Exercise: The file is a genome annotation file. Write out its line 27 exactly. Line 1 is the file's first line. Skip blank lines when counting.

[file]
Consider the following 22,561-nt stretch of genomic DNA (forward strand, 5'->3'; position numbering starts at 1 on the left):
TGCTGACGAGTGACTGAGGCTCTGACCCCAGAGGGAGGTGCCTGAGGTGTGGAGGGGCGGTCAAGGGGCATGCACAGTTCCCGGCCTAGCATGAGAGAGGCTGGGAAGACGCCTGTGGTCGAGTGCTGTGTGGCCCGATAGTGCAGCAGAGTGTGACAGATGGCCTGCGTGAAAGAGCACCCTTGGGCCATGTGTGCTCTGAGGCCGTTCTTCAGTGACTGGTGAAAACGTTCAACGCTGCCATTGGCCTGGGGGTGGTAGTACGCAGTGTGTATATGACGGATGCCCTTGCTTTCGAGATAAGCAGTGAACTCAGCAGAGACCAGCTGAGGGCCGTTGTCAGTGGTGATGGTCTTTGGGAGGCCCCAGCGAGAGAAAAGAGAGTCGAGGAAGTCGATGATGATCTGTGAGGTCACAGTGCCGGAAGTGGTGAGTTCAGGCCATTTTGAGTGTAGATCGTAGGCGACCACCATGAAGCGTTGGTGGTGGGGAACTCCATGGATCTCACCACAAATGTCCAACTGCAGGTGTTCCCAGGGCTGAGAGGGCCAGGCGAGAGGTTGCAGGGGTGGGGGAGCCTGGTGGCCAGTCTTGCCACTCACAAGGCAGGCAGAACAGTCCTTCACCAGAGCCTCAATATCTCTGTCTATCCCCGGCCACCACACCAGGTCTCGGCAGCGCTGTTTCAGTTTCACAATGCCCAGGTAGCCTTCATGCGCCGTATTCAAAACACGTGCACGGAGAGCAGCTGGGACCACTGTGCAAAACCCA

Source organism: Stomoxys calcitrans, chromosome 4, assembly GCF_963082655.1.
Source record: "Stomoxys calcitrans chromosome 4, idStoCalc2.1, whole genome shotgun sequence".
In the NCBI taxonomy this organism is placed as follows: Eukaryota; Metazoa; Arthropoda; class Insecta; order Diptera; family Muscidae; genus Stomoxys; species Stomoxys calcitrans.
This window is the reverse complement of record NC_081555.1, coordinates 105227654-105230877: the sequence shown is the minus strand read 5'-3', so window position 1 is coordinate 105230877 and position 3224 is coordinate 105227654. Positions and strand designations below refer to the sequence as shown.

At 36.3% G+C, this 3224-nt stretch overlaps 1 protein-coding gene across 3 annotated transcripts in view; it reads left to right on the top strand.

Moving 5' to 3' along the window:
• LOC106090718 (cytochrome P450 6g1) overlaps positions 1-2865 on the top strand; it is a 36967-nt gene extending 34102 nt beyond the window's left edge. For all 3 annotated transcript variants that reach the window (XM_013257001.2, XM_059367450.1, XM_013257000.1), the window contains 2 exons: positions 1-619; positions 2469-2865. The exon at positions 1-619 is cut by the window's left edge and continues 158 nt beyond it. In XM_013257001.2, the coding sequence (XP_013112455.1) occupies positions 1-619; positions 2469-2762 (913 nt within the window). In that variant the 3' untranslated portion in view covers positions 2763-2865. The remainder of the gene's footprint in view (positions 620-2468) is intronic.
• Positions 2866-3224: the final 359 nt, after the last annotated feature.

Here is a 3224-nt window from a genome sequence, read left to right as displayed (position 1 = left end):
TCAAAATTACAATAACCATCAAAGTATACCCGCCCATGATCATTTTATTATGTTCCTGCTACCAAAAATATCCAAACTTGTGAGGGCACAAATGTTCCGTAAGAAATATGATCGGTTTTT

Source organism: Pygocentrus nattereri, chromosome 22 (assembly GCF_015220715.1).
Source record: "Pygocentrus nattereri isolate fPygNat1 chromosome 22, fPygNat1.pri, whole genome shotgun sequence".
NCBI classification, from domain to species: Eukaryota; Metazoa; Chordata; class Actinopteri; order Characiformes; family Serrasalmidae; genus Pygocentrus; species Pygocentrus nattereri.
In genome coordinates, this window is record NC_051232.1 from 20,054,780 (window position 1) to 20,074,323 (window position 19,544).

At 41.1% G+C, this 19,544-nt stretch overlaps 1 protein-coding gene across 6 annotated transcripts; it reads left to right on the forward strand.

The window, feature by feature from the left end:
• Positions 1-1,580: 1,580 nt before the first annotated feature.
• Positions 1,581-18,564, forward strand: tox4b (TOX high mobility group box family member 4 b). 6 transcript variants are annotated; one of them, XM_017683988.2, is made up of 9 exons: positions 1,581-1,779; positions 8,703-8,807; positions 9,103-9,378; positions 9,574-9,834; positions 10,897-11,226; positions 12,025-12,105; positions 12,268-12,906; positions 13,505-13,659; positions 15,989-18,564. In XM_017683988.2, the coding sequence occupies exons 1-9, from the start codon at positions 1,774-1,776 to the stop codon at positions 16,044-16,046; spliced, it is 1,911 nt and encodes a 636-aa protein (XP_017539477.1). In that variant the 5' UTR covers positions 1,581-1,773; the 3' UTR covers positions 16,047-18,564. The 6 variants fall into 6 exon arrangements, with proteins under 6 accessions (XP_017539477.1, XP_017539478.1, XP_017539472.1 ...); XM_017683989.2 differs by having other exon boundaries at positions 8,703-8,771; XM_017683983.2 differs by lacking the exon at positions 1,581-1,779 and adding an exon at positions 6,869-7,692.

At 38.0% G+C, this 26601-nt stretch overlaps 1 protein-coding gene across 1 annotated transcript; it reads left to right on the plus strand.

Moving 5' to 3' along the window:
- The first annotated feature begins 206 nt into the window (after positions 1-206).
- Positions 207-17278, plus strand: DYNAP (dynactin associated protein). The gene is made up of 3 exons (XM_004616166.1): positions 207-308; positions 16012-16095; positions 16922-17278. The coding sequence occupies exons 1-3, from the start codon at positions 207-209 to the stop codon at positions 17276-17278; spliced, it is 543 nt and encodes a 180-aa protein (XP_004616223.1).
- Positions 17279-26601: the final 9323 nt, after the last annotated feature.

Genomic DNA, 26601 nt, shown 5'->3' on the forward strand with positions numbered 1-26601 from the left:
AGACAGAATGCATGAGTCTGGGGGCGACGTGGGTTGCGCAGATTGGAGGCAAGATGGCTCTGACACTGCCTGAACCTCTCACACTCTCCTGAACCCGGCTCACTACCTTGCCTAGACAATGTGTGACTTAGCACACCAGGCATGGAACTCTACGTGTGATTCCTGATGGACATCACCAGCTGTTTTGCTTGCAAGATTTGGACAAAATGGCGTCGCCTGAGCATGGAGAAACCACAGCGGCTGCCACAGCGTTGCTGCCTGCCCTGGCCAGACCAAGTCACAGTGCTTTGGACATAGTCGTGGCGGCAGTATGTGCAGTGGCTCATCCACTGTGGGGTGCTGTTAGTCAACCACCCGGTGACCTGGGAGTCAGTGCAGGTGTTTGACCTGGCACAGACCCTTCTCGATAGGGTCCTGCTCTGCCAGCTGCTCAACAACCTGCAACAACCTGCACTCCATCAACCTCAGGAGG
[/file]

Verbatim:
AGACAGAATGCATGAGTCTGGGGGCGACGTGGGTTGCGCAGATTGGAGGCAAGATGGCTCTGACACTGCCTGAACCTCTCACACTCTCCTGAACCCGGCTCACTACCTTGCCTAGACAATGTGTGACTTAGCACACCAGGCATGGAACTCTACGTGTGATTCCTGATGGACATCACCAGCTGTTTTGCTTGCAAGATTTGGACAAAATGGCGTCGCCTGAGCATGGAGAAACCACAGCGGCTGCCACAGCGTTGCTGCCTGCCCTGGCCAGACCAAGTCACAGTGCTTTGGACATAGTCGTGGCGGCAGTATGTGCAGTGGCTCATCCACTGTGGGGTGCTGTTAGTCAACCACCCGGTGACCTGGGAGTCAGTGCAGGTGTTTGACCTGGCACAGACCCTTCTCGATAGGGTCCTGCTCTGCCAGCTGCTCAACAACCTGCAACAACCTGCACTCCATCAACCTCAGGAGG